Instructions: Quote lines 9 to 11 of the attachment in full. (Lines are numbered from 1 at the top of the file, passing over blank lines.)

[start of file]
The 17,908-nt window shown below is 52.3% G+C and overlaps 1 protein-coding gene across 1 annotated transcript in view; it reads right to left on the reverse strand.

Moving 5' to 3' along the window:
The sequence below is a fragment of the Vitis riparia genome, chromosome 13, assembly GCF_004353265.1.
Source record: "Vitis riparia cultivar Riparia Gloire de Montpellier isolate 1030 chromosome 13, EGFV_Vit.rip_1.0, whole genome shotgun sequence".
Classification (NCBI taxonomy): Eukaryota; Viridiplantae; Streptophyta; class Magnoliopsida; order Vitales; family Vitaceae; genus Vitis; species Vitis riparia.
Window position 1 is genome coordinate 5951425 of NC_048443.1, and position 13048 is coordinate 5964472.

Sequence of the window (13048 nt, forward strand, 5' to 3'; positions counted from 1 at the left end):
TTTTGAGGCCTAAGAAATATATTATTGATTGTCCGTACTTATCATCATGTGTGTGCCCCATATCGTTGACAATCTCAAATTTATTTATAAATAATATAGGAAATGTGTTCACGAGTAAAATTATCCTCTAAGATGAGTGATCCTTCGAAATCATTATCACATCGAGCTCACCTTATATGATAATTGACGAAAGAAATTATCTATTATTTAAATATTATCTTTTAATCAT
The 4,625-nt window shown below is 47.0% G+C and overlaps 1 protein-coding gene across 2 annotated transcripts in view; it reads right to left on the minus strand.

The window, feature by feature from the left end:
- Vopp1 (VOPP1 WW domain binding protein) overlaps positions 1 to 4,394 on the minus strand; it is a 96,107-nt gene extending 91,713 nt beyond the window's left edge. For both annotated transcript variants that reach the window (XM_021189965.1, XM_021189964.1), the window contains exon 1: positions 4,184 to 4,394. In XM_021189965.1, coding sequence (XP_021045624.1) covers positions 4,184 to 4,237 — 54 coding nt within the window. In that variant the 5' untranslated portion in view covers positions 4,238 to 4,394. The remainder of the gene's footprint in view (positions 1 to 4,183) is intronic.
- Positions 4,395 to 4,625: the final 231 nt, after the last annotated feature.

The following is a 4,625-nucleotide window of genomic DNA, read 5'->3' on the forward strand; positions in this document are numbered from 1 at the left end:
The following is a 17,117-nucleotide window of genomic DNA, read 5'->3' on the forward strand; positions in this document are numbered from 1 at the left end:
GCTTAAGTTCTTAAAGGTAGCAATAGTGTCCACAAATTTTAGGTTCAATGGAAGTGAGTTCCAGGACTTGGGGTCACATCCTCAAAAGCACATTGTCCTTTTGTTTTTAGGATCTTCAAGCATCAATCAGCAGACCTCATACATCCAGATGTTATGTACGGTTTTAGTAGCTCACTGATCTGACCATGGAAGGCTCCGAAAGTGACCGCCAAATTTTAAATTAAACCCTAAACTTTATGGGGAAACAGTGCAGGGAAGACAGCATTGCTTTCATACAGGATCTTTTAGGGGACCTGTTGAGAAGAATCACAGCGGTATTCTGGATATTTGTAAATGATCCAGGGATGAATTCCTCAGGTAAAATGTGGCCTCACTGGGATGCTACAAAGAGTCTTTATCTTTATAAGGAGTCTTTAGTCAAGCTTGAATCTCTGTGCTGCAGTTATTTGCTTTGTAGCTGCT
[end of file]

The 4,625-nt window shown below is 47.0% G+C and overlaps 1 protein-coding gene across 2 annotated transcripts in view; it reads right to left on the minus strand.

The window, feature by feature from the left end:
- Vopp1 (VOPP1 WW domain binding protein) overlaps positions 1 to 4,394 on the minus strand; it is a 96,107-nt gene extending 91,713 nt beyond the window's left edge. For both annotated transcript variants that reach the window (XM_021189965.1, XM_021189964.1), the window contains exon 1: positions 4,184 to 4,394. In XM_021189965.1, coding sequence (XP_021045624.1) covers positions 4,184 to 4,237 — 54 coding nt within the window. In that variant the 5' untranslated portion in view covers positions 4,238 to 4,394. The remainder of the gene's footprint in view (positions 1 to 4,183) is intronic.